Publication Date

8-13-2021

Date of Final Oral Examination (Defense)

April 2021

Type of Culminating Activity

Thesis

Degree Title

Master of Science in Biology

Department

Biology

Major Advisor

Vicken Hillis, Ph.D.

Advisor

Brittany Brand, Ph.D.

Advisor

Marie-Anne de Graaff, Ph.D.

Advisor

Jesse Barber, Ph.D.

Abstract

The understanding of factors that influence technology adoption in emergency planners is foundational for ensuring resilient communities to hazards in the future. We explore these factors through an interdisciplinary, social-ecological science lens. In this thesis, we use cultural evolutionary theory to understand the facilitators and barriers of Light Detection and Ranging (lidar) adoption in flood risk management, as a case study of technology adoption for long-term risk mitigation. We then disseminate our findings through three educational outlets: a webinar, a white paper (Appendix A), and a Story Map. This thesis contributes to our intellectual understanding of technology adoption, as well as provides information to minimize barriers to lidar uptake in Idaho.

In the first chapter of the thesis, we used a mixed-methods empirical study to measure the facilitators of lidar adoption as a risk mitigation tactic in Idaho, Oregon, and Washington. Previous studies disproportionately focused on individual predictors of risk mitigation behavior such as risk perception, without identifying the contextual and collective drivers of risk mitigation behavior. We address this gap by examining both the individual (e.g., direct experience, risk-taking attitude, risk perception) and collective predictors (e.g., peer influence, network expertise) of lidar adoption regionally. We found that peer influence, or the proportion of lidar users in a respondent’s social network, network strength, network expertise, and risk perception significantly increase the likelihood of an individual to adopt lidar. The findings of this chapter contribute tounderstanding the role of collective predictors in long-term risk mitigation behavior and provide a foundational basis for future disaster research.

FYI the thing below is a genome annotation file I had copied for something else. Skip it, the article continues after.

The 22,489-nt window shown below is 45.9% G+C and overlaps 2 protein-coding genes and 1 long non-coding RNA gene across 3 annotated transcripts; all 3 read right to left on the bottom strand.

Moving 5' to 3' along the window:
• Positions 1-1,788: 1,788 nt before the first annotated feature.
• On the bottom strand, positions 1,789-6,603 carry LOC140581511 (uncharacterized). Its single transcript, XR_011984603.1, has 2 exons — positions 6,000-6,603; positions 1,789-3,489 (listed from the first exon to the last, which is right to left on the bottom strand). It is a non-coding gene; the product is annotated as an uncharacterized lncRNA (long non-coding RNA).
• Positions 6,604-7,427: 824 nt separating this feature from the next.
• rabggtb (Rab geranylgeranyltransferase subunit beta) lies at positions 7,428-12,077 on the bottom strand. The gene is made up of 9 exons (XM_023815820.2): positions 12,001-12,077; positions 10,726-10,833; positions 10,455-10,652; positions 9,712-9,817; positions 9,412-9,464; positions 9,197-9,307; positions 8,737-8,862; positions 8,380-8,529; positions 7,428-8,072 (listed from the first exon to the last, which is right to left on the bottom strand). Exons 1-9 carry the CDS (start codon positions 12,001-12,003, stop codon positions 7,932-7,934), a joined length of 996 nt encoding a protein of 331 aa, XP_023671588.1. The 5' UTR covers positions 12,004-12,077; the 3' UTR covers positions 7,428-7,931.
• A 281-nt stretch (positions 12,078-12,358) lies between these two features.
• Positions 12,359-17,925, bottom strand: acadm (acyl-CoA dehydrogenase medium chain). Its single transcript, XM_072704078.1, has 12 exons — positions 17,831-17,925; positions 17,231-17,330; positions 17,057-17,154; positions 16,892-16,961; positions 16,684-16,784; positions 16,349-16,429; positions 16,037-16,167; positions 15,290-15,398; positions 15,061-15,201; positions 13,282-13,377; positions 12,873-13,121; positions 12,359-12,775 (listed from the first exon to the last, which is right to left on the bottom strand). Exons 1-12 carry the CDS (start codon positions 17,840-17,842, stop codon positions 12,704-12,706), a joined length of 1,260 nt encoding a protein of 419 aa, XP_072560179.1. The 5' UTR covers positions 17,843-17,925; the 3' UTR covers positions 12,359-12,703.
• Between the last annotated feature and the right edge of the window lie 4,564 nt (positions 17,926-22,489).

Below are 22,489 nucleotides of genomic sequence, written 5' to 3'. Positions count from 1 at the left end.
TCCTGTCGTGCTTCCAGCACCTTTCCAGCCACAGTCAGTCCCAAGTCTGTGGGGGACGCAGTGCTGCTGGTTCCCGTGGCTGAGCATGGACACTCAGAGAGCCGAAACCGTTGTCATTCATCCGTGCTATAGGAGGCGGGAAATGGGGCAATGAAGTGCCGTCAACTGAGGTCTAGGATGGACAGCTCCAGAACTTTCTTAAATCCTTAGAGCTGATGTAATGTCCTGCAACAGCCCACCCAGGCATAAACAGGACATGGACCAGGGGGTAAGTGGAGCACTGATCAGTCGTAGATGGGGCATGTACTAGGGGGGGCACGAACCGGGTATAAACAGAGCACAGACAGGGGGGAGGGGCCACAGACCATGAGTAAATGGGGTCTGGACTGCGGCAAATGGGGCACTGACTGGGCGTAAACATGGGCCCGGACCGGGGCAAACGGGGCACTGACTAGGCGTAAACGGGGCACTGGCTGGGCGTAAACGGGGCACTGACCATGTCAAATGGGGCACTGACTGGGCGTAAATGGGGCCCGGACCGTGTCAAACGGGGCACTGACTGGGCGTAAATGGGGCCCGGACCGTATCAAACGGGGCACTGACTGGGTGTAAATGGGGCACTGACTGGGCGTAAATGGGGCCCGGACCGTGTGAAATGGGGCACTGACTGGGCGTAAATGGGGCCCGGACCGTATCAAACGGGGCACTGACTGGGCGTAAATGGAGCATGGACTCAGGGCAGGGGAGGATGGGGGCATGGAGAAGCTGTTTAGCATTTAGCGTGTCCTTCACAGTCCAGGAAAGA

In the second chapter of the thesis, we developed three educational outreach products with varying audience and intention in mind. These products addressed barriers identified in our semi-structured interviews and survey instrument from our mixed-methods empirical study discussed in Chapter One. The first product was a webinar that was attended by 65 flood risk managers and included a panel of cross-sector participants. The second product was a white paper, intended for the Idaho Geospatial Council-Executive Committee and Elevation Technical Working Group. With input from these groups, the product will eventually be used to ask for a lidar liaison position and lidar acquisition budget for Idaho. The Story Map accompanies the white paper and provides detailed account of various lidar applications throughout Idaho. The Story Map showcases content from 10 different lidar stakeholders. Both the white paper and Story Map exist in digital formats that are easily shareable and are considered living documents that can be updated as needed.

The overarching goal of this thesis was to understand the facilitators and barriers of lidar adoption and increase uptake of lidar adoption in Idaho. Chapter One focuses on intellectual scholarship and is formatted as a manuscript for publication in the Climate Risk Management journal. Chapter Two focuses on applied scholarship with the greater lidar community. Appendix A is the white paper, Appendix B is a copy of the semi-structured interview instrument, and Appendix C is a copy of the survey instrument. Reference sections follow each chapter individually. This project was funded by the U.S. Department of Homeland Security Grant No. EMS-2019-CA-00030

DOI

https://10.18122/td.1836.boisestate

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